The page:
Keep reading to check out some of these sales research studies that will help you gain some insights into what makes a successful sales team. RELATED: Only 28% Of Business Deals Are Forecasted Accurately, Shows New Research In this article: Creating Sales Best Practices Based on Sales Data Do Bonuses Enhance Sales Productivity? A Dynamic…Read More
Sales acceleration technology has transformed the B2B sales world. That much is indisputable. It’s obvious every time you chat with a customer on your website, make a video call, or sign an electronic contract. These innovations make remote selling more convenient for both buyer and seller. But are the companies adopting these technologies actually any…Read More
I was drawn to apply for the education specialist position at XANT because the job description included writing. As a recent graduate from a journalism program, I was intrigued by a writing position within a sales organization. “What could these telemarketers possibly need from my skillset?” I asked myself. Clearly I wouldn’t be in my usual…Read More
There’s been a lot of talk ever since our 2009 InfoUSA study revealed that the inside sales industry was projected to grow at 7.5% per year over the next five years, while outside sales industry jobs is stagnating at 0.5% growth.
bNet Business’s Geoffrey James even sounded off on the topic, questioning the reasons behind the slow obsolescence of outside sales when the sales process and buying cycle have become even more “touch” intensive and complex.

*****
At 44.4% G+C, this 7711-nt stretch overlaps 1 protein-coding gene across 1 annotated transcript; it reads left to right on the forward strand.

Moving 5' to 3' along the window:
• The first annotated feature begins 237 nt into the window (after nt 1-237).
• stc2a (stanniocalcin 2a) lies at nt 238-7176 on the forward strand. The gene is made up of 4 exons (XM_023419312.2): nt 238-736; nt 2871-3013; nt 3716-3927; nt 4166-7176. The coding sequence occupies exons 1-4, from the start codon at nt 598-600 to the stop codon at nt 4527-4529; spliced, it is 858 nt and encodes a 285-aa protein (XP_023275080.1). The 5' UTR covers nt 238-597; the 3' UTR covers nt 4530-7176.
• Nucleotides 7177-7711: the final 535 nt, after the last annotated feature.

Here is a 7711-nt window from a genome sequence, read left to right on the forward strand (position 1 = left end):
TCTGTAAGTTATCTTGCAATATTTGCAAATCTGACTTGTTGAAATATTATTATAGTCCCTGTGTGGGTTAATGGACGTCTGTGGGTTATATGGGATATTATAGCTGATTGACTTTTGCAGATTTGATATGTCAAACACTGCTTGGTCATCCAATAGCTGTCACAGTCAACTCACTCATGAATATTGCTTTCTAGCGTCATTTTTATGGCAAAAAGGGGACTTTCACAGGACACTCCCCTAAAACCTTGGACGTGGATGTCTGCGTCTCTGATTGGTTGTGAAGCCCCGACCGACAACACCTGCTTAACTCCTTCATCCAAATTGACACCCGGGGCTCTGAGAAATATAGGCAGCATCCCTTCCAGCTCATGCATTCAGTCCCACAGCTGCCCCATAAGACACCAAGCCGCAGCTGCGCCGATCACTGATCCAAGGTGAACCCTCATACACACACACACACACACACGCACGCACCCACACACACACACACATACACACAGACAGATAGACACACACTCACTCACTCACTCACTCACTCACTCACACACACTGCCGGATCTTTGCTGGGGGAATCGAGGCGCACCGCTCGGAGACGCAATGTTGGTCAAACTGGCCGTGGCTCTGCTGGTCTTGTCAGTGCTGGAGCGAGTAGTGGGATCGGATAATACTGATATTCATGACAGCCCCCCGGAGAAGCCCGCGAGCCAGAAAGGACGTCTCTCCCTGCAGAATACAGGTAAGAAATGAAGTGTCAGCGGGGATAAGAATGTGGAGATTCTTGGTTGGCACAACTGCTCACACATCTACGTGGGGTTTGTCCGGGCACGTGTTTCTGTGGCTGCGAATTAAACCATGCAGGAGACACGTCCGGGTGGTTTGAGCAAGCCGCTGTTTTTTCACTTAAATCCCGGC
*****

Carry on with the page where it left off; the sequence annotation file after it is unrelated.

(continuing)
In my mind, however, the trend is significant, but hardly inexplicable. The Web has made one of sales’ primary functions—distributing information to prospects—a much different activity than before. Even for complex purchases, there’s a wealth of information about available products and services, and the average prospect has significantly less of a need to rely on a sales rep to provide actionable information . . . .Read More
Though published back in 2002, author John Warrilow’s book Drilling For Gold presents a fascinating take on the tried and true (some might say cliché) “80/20” rule of sales and marketing—namely, that when it comes to small business selling, the rule should closer to 98/2.
Using a chart that breaks down accounts and prospects into a series of “buckets,” he demonstrates a process for evaluating the current profit levels of customers and prospects, and each account’s potential growth.
While Warrilow states that good qualitative research should back up the basic “Profit/Potential” profile, generally speaking the trick is to expend the highest levels of time, energy, and money not with the top 20 percent, but the top 2 percent of clients and prospects—the ones who are currently highly profitable, and have a high potential to remain so.Read More